Posted July 31, 2017 in Monthly News

Changing Frames

If you change the way you look at things, the things you look at change.
~ Wayne Dyer

In an 1819 letter to his brother and sister, the poet John Keats said the common notion that life is “a vale of tears … from which we are to be redeemed by a certain arbitrary interposition of God and taken to Heaven—What a little circumscribed straightened notion! Call the world if you Please ‘The vale of Soul-making.'” He goes on to say that the purpose of our experiences is to school an Intelligence and make it a Soul. Decades later, Gary Zukav would refer to the same idea using the expression, Earth School.

We are “here” (living a particular life) to learn. Exactly what we are to learn isn’t clear, but those who have been revered for extraordinary wisdom—and perhaps especially Buddha and Jesus—have provided at least some of the “lesson plans” for doing well in “Earth school.” The first, and perhaps the most challenging lesson for all of us, is becoming aware of our progress through “earth school.” More than one lifetime is required to learn the lessons of earth school. Just as all of nature evolves by imprinting wisdom from one generation to the next, you can say a soul lives more than one lifetime to learn the lessons being taught in earth school.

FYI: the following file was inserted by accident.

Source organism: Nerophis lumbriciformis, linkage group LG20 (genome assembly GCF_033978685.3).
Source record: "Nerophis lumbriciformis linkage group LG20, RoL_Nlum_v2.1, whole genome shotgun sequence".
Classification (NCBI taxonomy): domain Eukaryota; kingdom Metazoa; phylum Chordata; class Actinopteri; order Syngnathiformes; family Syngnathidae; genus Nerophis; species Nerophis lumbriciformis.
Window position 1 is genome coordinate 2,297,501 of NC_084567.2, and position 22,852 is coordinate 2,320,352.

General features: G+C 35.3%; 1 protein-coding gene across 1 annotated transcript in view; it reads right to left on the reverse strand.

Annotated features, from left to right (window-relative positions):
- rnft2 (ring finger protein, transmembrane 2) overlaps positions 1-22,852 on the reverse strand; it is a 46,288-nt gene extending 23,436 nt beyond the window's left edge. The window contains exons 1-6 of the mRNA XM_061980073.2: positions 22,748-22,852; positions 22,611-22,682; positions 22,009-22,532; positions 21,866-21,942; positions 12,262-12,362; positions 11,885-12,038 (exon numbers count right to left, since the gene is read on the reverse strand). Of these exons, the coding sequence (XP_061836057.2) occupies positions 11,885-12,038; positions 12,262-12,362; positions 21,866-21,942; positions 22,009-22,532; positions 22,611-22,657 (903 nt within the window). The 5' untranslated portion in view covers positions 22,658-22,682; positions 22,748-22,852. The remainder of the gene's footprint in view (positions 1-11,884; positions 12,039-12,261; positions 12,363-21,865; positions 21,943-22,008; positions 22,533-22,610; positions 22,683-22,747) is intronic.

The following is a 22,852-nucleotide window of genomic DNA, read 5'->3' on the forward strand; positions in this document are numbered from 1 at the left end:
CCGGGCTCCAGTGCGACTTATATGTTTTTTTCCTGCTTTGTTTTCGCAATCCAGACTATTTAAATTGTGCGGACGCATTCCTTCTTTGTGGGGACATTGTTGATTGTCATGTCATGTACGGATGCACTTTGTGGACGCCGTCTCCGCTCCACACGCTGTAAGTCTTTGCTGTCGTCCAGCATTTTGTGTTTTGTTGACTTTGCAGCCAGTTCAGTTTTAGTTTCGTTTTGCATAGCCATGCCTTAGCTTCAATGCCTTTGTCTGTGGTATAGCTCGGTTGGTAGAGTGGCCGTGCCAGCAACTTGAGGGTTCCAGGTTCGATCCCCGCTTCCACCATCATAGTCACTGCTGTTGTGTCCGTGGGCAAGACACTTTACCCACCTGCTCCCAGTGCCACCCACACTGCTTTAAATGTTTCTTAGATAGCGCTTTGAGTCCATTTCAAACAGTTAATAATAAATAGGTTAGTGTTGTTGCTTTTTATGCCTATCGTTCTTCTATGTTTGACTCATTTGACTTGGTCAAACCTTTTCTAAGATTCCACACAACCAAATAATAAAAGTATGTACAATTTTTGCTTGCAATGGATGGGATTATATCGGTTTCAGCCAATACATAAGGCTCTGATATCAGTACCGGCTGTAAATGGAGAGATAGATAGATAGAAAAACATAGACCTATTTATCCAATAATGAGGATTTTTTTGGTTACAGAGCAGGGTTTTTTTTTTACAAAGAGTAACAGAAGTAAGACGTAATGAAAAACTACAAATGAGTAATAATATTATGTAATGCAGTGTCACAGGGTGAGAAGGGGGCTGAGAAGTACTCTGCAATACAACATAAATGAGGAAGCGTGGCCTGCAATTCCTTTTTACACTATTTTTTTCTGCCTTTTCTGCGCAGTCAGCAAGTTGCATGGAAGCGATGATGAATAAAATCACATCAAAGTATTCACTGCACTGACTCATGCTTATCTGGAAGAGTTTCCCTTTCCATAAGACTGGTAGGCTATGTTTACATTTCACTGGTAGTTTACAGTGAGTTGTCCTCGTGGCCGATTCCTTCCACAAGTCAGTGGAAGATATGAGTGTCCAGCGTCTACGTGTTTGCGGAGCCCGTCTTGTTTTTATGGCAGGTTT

Fortunately, earth school allows “do overs.” Having to learn increasingly difficult lessons over many lifetimes is not as easy, of course, as living once, being judged “worthy” or “unworthy,” and packing your bags for Heaven or Hell, depending. If you fail the second grade in Earth School, you get to do it over until you get it right.

Those of you who know us have probably already heard Joel’s report of how the first time he was on Debra’s massage table for energy work she blurted out, “You killed me in a former life.” When Debra said that, Joel knew instantly that not only was it true, but he remembered the time, place, and circumstances of the event. Simply an hypnotic hallucination? Perhaps, but not likely. You may well have had similar experiences, even if you could not define them at the time. Such experiences are often referred to as Déjà_vu, meaning “already seen.” A few years later, Joel told the story of his first Healing Touch session with Debra to Caterina Pellegrino-Estrich (associated with the Brazilian spiritual healer John of God), and Caterina replied simply, “It is true. You did kill her in a former life.”

Current science would prefer that “normal people” didn’t have such experiences, but they—we—do. Most people have such experiences but dismiss them because of the bias against what’s often called woo woo. If you want to think about “memories” of past lives as energy and information being passed down through our DNA, that may a helpful frame. The concept of frame comes from linguistics and is based on the idea that if we change the “window” we are looking out, we change what we see. Two people looking out different windows will see different things. Just because others look out their window and see one thing, doesn’t mean that’s the only valid window through which to see reality. One of the good things about science is the demand that scientists keep seeking larger truths. It took a very long time, for example, before scientists agreed Einstein was right about spooky action at a distance. The forefront of science touches on the mystical.